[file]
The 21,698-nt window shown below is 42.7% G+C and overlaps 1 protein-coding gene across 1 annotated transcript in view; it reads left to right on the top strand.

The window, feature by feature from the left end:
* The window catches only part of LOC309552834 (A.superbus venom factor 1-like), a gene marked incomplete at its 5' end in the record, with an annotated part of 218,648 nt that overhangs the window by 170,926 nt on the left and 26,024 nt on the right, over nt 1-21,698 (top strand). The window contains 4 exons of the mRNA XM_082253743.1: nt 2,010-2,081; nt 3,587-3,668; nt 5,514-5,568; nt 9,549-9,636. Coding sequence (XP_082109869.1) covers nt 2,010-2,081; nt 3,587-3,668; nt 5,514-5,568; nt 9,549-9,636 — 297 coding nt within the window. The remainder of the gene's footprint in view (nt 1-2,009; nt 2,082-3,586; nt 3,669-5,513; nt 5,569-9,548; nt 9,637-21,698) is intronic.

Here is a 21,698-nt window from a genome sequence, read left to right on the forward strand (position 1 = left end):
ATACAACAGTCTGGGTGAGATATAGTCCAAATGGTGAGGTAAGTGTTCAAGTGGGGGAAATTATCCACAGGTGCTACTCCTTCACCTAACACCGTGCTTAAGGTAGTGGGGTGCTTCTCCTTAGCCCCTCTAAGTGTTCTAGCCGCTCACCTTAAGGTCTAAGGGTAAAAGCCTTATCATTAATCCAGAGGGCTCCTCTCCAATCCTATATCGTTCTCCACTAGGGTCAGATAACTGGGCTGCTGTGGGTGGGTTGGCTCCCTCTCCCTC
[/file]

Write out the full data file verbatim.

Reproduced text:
The 21,698-nt window shown below is 42.7% G+C and overlaps 1 protein-coding gene across 1 annotated transcript in view; it reads left to right on the top strand.

The window, feature by feature from the left end:
* The window catches only part of LOC309552834 (A.superbus venom factor 1-like), a gene marked incomplete at its 5' end in the record, with an annotated part of 218,648 nt that overhangs the window by 170,926 nt on the left and 26,024 nt on the right, over nt 1-21,698 (top strand). The window contains 4 exons of the mRNA XM_082253743.1: nt 2,010-2,081; nt 3,587-3,668; nt 5,514-5,568; nt 9,549-9,636. Coding sequence (XP_082109869.1) covers nt 2,010-2,081; nt 3,587-3,668; nt 5,514-5,568; nt 9,549-9,636 — 297 coding nt within the window. The remainder of the gene's footprint in view (nt 1-2,009; nt 2,082-3,586; nt 3,669-5,513; nt 5,569-9,548; nt 9,637-21,698) is intronic.

Here is a 21,698-nt window from a genome sequence, read left to right on the forward strand (position 1 = left end):
ATACAACAGTCTGGGTGAGATATAGTCCAAATGGTGAGGTAAGTGTTCAAGTGGGGGAAATTATCCACAGGTGCTACTCCTTCACCTAACACCGTGCTTAAGGTAGTGGGGTGCTTCTCCTTAGCCCCTCTAAGTGTTCTAGCCGCTCACCTTAAGGTCTAAGGGTAAAAGCCTTATCATTAATCCAGAGGGCTCCTCTCCAATCCTATATCGTTCTCCACTAGGGTCAGATAACTGGGCTGCTGTGGGTGGGTTGGCTCCCTCTCCCTC